13 . Rise, Peter; kill, and eat ] As he was hungry before he fell into the trance, here is presented the means of satisfying his hunger, and by the command in which he is directed to kill without distinction among all that he sees, this divinely-communicated abrogation of the law of Moses concerning the choice among living creatures afterwards informs his waking mind that now all the nations are to be alike included among God’s people.
14 . Not so, Lord ] Cp. Ezekiel 4:14 , where the prophet being shewn that the children of Israel shall eat defiled bread among the Gentiles, exclaims in words very like St Peter’s: “There never came abominable flesh into my mouth.” For the care with which the devout Jew observed the ceremonial distinction between clean and unclean, see Daniel 1:8-12 ; Daniel 2:0 Macc. 6:18.
common or unclean ] The oldest authorities read “common and unclean.” The use of “common” in the sense of impure according to the Mosaic ritual is, as were the ordinances about which this language was employed, peculiar to the Jews. But it is easy to trace the steps by which the word came to be used thus. All persons who were not Jews were viewed as the “common” rabble, shut out from God’s covenant, then whatever practices of these outcasts differed from those of the chosen people were called “common” things, and as these “common” things were those forbidden by the Law, all such prohibited things or actions became known as “common.” Cp. Mark 7:2 , where the margin explains that “ defiled hands” is in the original “ common hands.”
15 . And the [a] voice spake unto him again the second time ] coming from heaven as the first voice had come. There is no verb in the original, and it would perhaps be better to supply “came” rather than “spake.”
What God hath cleansed, that call [ make ] not thou common ] The heaven-sent voice revokes what had been enjoined from heaven at the giving of the Law. The power which made the restriction can remove it. That it would be removed Christ had intimated (Matthew 15:11 ), “Not that which goeth into the mouth defileth a man.” The old dispensation is now to give place to the new, and Peter is taught by the vision that men are not to make such distinctions and separations for themselves. “For meat destroy not the work of God” (Romans 14:20 ).
16 . This was done thrice ] The original has a conjunction “And” at the commencement of the sentence.
The repetition of the vision three times over was made that no doubt might remain in the Apostle’s mind, and the reception of the whole into heaven again was designed to point out that it was a lesson which God had as directly sent as of old He sent the Law on Sinai. Cp. the repetition of Pharaoh’s dream (Genesis 41:32 ) and Joseph’s explanation thereof. Peter would also remember when he came out of his trance the thrice-repeated charge given to him by Jesus (John 21:15-17 ), “Feed my sheep.”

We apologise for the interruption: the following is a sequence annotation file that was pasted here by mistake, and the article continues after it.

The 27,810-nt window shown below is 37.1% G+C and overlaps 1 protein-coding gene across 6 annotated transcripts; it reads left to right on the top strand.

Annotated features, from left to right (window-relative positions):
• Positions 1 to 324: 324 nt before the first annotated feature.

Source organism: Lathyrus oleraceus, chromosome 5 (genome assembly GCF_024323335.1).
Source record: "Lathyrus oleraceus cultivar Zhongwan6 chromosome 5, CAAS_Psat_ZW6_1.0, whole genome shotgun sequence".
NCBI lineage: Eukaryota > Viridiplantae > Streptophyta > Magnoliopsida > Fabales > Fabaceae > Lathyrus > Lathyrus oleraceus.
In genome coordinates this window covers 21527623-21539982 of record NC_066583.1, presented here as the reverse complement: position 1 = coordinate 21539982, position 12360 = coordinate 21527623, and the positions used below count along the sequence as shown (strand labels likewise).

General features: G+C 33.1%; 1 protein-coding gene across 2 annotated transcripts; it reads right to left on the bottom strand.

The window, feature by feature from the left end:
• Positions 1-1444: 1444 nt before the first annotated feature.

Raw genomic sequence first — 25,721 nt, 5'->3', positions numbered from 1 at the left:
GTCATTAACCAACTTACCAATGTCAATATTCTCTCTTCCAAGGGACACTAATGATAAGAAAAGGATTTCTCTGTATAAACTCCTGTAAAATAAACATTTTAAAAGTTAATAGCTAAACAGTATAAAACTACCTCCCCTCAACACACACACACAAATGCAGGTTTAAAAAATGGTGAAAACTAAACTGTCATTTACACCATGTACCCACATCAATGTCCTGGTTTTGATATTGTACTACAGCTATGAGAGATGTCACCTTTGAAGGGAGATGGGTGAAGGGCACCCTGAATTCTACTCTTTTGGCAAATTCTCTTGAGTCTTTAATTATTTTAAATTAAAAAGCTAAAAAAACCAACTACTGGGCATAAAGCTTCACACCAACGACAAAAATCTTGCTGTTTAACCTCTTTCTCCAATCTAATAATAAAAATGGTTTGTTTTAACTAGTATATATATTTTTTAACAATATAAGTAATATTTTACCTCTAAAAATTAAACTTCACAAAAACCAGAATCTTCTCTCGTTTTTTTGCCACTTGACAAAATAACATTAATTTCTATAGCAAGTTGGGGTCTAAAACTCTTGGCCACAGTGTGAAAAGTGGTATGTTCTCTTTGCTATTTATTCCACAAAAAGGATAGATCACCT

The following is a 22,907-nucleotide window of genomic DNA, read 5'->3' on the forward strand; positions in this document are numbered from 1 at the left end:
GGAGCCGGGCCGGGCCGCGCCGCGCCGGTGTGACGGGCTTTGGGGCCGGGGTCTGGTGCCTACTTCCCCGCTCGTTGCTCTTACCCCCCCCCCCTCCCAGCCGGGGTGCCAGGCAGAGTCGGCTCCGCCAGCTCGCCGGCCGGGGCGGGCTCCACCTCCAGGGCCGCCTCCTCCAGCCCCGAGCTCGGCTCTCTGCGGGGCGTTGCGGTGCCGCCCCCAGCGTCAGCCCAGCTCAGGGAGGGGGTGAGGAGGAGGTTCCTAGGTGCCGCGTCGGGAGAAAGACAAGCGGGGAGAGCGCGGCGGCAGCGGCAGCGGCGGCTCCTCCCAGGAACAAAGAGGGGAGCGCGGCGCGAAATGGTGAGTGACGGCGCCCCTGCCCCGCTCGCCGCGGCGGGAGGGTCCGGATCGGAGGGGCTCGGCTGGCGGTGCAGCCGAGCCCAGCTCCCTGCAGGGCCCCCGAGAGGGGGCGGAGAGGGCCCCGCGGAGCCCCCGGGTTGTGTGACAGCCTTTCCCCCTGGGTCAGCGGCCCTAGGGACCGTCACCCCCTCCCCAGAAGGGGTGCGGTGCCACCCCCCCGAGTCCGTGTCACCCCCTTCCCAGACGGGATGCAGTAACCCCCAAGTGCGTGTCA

17 24 . Arrival of the Messengers from Cornelius: Peter goes with them to Cæsarea
17 . Now while Peter doubted ( was much perplexed ) in himself ] The original verb implies “to be thoroughly at a loss, and not know which way to turn.” It is used (Luke 9:7 ) of Herod’s perplexity about Christ, when men said that John the Baptist was risen from the dead. Peter, aroused from his trance, was to apply what he had seen and heard, but he knew not how to begin the work.
stood before the gate ] Literally, at the porch . The position of the house had been described to Cornelius ( v. 6), and when his messengers found the details true, it must have given them confidence that their errand was to be a successful one.
18 . and called ] i.e. on some one within the house to come forth. These messengers, like Cornelius himself, were most probably Gentiles, and so might not feel justified in entering a Jewish house without giving notice of their presence.
19 . While Peter thought on the vision ] The original has a conjunction “Now” at the beginning of this verse.
Peter was turning over his difficulty in his mind, and asking what God would have him learn by this lesson about the abolition of differences in meats. And while he was thus pondering the explanation came.
the Spirit said unto him ] Thus the arrival of the three men was, by the inward admonition of the Spirit, connected with his vision.
three men ] The two servants and the soldier whom Cornelius had sent ( v. 7).
20 . get thee down ] Peter was still on the housetop.
doubting nothing ] The oldest texts give the verb here in the middle voice, as in James 1:6 , “nothing wavering,” but in the parallel passage, 11:12, it is active, and signifies “making no distinction,” i.e. between Jew and Gentile. The latter was used by the Apostle when events had taught him precisely what the vision and the spiritual exhortation meant. The Spirit’s teaching is given little by little as Christ had told His disciples that it should be, “He shall guide you (lit. lead you on the way) unto all truth” (John 16:13 ). The vision had given no hint of a journey to be taken; now Peter is informed of it, and so too when the end of the journey is reached the “nothing wavering” is shewn to mean “putting no distinction between Jews and other men,” and thus the vision was made intelligible little by little and the perplexity removed.